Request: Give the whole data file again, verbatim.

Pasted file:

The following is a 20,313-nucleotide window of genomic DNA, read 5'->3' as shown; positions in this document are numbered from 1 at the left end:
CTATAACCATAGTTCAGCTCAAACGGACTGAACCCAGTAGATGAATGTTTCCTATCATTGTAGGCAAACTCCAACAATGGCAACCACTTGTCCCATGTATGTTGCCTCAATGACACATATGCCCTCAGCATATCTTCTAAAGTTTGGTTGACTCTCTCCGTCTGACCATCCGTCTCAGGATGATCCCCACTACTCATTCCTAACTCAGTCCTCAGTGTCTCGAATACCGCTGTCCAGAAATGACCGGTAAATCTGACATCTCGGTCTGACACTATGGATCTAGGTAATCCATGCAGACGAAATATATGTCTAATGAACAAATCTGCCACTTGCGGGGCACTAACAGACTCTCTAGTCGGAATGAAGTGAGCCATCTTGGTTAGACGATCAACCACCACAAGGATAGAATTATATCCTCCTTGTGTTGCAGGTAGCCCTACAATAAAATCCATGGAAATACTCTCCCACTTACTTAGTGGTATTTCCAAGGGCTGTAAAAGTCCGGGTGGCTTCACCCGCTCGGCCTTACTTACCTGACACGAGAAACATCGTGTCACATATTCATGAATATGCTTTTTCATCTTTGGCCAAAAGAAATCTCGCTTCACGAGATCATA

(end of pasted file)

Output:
The following is a 20,313-nucleotide window of genomic DNA, read 5'->3' as shown; positions in this document are numbered from 1 at the left end:
CTATAACCATAGTTCAGCTCAAACGGACTGAACCCAGTAGATGAATGTTTCCTATCATTGTAGGCAAACTCCAACAATGGCAACCACTTGTCCCATGTATGTTGCCTCAATGACACATATGCCCTCAGCATATCTTCTAAAGTTTGGTTGACTCTCTCCGTCTGACCATCCGTCTCAGGATGATCCCCACTACTCATTCCTAACTCAGTCCTCAGTGTCTCGAATACCGCTGTCCAGAAATGACCGGTAAATCTGACATCTCGGTCTGACACTATGGATCTAGGTAATCCATGCAGACGAAATATATGTCTAATGAACAAATCTGCCACTTGCGGGGCACTAACAGACTCTCTAGTCGGAATGAAGTGAGCCATCTTGGTTAGACGATCAACCACCACAAGGATAGAATTATATCCTCCTTGTGTTGCAGGTAGCCCTACAATAAAATCCATGGAAATACTCTCCCACTTACTTAGTGGTATTTCCAAGGGCTGTAAAAGTCCGGGTGGCTTCACCCGCTCGGCCTTACTTACCTGACACGAGAAACATCGTGTCACATATTCATGAATATGCTTTTTCATCTTTGGCCAAAAGAAATCTCGCTTCACGAGATCATA